Representing the Bar: How the Barristers' Profession Sells Itself to Prospective Members

Legal Studies 32.2 (2012): 202-225.

24 Pages Posted: 7 Dec 2015

Date Written: 2012

Abstract

The barristers' profession of England and Wales no longer relies on its special reputation to attract the next generation of practitioners. Today, the Bar deliberately sells itself to prospective members. This activity is designed to construct and communicate an appealing self-identity, and to tacitly sort out desirable recruits. It is a significant component of the Bar's enduring status ‘project’. Nonetheless, these processes take place within a complex wider environment, one which calls on the Bar to be competitive and distinct, as well as rational and inclusive. This paper is a unique, qualitative examination of the ways in which the barristers' profession markets itself within this context. It is the product of an investigation of the recruitment initiatives of one of the Inns of Court, targeted at law students. This paper identifies four main strands of the Bar's professional identity at this stage of entry: the Bar as traditional community; profession of excellence; inclusive profession; and a group facing certain challenges to its commanding position. The analysis shows how these multiple, sometimes conflicting, and often ambiguous themes are conveyed and handled. In the process, it reveals areas where the Bar is taking advantage of the current climate, and others where serious fault-lines in the Bar's identity have emerged. Finally, this analysis identifies the sorts of demands these images make of potential members if they want to be accepted into this old and sought-after profession.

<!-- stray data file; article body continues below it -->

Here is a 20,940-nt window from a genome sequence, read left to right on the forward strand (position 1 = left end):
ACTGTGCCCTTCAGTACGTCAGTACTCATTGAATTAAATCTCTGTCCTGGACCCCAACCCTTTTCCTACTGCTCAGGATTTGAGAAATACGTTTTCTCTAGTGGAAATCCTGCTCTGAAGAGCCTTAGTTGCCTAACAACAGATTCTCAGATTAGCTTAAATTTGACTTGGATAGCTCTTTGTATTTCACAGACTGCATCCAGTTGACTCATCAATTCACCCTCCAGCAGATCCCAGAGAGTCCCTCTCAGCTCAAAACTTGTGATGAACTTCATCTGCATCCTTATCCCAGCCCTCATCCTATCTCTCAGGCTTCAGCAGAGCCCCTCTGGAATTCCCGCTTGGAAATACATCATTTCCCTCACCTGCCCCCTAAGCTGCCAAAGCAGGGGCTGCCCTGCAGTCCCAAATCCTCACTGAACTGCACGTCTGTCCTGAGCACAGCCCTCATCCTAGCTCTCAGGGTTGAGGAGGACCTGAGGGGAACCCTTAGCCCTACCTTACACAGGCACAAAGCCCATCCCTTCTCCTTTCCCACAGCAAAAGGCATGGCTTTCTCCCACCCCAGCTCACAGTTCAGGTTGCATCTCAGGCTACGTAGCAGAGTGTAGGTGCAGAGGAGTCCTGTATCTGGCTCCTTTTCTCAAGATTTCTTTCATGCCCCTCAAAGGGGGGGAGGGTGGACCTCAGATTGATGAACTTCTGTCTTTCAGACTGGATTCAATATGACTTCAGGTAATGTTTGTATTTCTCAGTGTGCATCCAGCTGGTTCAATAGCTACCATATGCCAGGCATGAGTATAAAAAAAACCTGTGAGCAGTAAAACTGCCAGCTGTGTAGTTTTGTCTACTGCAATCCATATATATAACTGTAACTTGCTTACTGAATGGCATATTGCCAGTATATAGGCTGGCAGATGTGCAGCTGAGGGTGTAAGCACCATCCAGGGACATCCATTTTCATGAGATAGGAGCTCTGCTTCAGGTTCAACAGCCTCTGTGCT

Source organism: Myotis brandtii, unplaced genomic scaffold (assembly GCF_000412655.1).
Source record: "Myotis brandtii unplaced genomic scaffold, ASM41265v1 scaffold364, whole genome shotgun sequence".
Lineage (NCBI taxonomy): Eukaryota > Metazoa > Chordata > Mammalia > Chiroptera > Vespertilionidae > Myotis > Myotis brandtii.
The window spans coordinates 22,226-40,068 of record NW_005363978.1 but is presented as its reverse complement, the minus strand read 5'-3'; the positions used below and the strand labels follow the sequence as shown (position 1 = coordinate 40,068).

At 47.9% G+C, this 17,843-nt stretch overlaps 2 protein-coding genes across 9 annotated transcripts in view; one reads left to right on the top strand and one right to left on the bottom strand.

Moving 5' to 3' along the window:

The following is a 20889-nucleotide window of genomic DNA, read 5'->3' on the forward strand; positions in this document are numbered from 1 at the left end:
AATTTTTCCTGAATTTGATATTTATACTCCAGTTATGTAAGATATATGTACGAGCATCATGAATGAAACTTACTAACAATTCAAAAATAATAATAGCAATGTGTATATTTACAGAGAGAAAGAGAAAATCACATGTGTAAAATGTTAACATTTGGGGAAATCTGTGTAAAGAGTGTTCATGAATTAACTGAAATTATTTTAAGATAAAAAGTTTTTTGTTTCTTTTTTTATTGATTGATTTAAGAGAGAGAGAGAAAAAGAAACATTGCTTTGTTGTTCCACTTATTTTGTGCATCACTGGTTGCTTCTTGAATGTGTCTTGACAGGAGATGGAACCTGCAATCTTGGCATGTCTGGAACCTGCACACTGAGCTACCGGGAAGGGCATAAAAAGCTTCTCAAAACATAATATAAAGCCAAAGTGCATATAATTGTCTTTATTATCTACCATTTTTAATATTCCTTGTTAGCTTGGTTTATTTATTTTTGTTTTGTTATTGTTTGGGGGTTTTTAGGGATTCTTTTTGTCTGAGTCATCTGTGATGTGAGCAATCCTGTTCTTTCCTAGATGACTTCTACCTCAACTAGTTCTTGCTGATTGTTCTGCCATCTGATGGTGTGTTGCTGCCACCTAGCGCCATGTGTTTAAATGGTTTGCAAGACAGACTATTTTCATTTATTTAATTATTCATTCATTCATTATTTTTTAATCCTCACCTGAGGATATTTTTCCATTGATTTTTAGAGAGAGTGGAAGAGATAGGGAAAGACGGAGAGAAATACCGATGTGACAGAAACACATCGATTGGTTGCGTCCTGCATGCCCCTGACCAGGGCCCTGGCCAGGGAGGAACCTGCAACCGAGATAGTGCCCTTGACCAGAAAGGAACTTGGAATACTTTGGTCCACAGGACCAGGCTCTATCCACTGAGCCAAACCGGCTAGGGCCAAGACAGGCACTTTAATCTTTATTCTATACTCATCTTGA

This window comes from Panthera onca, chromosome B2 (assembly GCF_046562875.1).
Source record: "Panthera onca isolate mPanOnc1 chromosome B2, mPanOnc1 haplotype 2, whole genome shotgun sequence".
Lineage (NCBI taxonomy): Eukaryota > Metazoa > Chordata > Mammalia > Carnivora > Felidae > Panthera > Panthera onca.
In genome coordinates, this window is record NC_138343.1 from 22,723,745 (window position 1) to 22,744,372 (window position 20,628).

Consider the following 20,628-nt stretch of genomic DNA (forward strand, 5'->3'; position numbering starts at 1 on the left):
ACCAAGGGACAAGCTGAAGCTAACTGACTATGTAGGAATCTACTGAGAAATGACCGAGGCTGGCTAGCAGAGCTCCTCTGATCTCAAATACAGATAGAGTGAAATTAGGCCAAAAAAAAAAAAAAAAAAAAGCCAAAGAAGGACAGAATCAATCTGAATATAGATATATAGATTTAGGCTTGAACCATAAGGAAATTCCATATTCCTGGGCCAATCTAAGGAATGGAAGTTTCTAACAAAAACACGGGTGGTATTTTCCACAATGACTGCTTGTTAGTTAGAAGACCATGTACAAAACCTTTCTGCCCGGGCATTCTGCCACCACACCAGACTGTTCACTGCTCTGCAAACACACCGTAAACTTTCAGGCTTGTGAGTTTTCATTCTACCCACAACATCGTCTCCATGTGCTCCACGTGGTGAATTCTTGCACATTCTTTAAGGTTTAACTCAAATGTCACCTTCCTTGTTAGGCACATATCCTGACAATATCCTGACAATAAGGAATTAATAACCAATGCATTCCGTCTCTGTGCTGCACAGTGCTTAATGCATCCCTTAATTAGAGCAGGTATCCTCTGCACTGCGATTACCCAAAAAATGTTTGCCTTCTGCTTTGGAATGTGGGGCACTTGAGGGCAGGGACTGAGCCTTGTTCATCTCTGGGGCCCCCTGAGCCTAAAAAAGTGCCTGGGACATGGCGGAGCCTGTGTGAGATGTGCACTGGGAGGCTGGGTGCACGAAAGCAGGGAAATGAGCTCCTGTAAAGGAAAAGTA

Keywords: legal profession, barristers, identity, marketing, professions, change

Suggested Citation

Rogers, Justine, Representing the Bar: How the Barristers' Profession Sells Itself to Prospective Members (2012). Legal Studies 32.2 (2012): 202-225., Available at SSRN: https://ssrn.com/abstract=2700038

Justine Rogers (Contact Author)

UNSW Law ( email )

Kensington, New South Wales 2052
Australia

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